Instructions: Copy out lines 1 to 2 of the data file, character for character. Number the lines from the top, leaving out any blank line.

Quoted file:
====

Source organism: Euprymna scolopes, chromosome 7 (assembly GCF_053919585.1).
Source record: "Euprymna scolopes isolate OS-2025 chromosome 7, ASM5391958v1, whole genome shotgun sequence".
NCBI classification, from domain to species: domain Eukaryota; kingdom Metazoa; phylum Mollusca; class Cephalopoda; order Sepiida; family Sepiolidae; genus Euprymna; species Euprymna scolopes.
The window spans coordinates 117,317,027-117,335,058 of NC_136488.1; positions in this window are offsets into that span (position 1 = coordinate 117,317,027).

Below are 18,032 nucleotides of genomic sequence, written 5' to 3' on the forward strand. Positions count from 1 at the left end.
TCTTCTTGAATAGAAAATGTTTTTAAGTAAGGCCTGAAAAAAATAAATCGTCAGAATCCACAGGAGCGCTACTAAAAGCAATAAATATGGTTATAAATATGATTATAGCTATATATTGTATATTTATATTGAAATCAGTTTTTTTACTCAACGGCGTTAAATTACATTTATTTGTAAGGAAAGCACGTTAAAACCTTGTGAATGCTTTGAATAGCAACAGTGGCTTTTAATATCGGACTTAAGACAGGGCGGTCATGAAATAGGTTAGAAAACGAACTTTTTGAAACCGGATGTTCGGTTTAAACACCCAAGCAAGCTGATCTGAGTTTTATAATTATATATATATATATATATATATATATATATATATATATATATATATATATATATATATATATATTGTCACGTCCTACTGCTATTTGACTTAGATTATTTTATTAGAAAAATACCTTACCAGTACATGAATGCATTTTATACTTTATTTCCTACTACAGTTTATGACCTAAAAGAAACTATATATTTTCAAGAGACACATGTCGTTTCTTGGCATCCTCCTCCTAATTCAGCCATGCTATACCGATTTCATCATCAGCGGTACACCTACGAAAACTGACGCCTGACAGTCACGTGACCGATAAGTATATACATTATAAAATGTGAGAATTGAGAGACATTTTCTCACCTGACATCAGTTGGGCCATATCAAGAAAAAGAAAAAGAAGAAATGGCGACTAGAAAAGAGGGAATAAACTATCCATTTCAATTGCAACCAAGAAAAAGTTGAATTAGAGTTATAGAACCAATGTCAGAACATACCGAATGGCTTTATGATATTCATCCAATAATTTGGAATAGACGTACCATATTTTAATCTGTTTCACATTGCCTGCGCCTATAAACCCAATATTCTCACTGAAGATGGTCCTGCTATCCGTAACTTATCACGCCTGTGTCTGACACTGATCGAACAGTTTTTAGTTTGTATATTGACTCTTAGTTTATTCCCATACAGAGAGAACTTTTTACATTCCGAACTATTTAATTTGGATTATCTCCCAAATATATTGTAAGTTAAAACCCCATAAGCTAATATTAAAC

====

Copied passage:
Source organism: Euprymna scolopes, chromosome 7 (assembly GCF_053919585.1).
Source record: "Euprymna scolopes isolate OS-2025 chromosome 7, ASM5391958v1, whole genome shotgun sequence".